Ancestral stomatal control results in a canalization of fern and lycophyte adaptation to drought

Authors


Author for correspondence:

Timothy J. Brodribb

Tel: +61 4 6226 1707

Email: timothyb@utas.edu.au

Summary

  • Little is known about how a predominantly passive hydraulic stomatal control in ferns and lycophytes might impact water use under stress. Ferns and lycophytes occupy a diverse array of habitats, from deserts to rainforest canopies, raising the question of whether stomatal behaviour is the same under all ecological strategies and imposes ecological or functional constraints on ferns and lycophytes.
  • We examined the stomatal response of a diverse sample of fern and lycophyte species to both soil and atmospheric water stress, assessing the foliar level of the hormone abscisic acid (ABA) over drought and recovery and the critical leaf water potential (Ψl) at which photosynthesis in droughted leaves failed to recover.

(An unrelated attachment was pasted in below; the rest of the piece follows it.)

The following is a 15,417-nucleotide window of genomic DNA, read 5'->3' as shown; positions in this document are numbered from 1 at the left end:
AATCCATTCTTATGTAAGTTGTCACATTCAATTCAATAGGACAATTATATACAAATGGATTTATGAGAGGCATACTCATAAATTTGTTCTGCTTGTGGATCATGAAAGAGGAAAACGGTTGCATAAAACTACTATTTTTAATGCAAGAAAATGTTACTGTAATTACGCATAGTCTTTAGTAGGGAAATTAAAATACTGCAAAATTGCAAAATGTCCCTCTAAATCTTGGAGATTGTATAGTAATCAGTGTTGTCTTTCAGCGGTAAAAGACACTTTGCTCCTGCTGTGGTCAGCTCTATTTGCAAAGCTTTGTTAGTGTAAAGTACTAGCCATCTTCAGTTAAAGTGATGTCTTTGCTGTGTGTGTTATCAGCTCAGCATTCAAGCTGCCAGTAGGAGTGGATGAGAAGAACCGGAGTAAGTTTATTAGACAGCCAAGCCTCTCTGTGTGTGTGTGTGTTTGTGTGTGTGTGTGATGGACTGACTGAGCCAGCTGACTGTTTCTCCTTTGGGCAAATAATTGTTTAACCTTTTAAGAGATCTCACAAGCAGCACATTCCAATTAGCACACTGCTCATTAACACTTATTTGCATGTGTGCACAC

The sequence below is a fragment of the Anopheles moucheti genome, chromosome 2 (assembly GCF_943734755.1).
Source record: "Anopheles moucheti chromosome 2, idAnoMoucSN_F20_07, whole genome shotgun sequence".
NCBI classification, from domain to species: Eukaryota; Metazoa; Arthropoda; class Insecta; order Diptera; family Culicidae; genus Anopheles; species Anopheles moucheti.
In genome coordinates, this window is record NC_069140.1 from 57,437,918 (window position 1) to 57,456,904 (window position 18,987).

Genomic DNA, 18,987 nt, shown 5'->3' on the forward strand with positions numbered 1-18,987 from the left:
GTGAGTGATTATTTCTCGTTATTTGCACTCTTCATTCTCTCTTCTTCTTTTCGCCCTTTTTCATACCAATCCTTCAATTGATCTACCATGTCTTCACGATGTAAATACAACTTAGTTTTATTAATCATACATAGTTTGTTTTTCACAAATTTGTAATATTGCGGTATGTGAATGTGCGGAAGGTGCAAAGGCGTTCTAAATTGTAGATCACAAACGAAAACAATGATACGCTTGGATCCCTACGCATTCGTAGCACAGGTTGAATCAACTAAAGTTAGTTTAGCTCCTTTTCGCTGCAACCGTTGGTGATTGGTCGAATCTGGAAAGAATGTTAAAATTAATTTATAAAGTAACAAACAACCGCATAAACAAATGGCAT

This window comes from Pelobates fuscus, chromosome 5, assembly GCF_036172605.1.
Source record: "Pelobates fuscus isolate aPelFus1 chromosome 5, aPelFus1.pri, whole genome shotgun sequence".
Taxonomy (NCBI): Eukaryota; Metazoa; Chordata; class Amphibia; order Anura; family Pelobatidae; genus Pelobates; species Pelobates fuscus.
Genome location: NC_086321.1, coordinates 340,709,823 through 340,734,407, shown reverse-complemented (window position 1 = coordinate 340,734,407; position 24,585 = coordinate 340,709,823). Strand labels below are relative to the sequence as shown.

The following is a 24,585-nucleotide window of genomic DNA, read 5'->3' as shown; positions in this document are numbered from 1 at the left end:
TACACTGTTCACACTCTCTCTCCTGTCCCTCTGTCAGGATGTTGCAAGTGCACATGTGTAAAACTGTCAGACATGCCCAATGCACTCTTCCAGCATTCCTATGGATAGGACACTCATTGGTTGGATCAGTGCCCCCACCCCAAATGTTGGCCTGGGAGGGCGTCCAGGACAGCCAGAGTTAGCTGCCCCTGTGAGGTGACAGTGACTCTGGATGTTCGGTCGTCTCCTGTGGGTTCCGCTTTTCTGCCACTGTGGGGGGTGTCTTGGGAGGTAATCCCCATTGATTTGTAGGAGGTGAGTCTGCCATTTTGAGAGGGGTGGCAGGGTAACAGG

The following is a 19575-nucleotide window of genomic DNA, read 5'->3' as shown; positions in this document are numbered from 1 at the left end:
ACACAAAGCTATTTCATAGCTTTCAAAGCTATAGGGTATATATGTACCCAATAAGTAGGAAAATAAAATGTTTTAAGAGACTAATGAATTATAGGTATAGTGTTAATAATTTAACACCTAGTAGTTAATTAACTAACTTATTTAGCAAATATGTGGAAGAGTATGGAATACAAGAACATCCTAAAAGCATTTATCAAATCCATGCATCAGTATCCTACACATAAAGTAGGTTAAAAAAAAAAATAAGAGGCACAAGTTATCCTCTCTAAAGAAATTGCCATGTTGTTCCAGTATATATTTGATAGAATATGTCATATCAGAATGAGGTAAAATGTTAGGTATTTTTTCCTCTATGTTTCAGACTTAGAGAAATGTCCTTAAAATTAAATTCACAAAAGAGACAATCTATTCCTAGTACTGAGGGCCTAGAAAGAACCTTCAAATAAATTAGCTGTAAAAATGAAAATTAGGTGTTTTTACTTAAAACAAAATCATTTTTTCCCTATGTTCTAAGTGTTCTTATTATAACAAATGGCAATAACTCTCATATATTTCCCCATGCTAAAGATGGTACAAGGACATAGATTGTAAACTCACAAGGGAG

• The stomata of all ferns and lycophytes showed very predictable responses to soil and atmospheric water deficit via Ψl, while stomatal closure was poorly correlated with changes in ABA. We found that all ferns closed stomata at very low levels of water stress and their survival afterwards was limited only by their capacitance and desiccation tolerance.
  • Ferns and lycophytes have constrained stomatal responses to soil and atmospheric water deficit as a consequence of a predominantly passive stomatal regulation. This results in a monotypic strategy in ferns and lycophytes under water stress.

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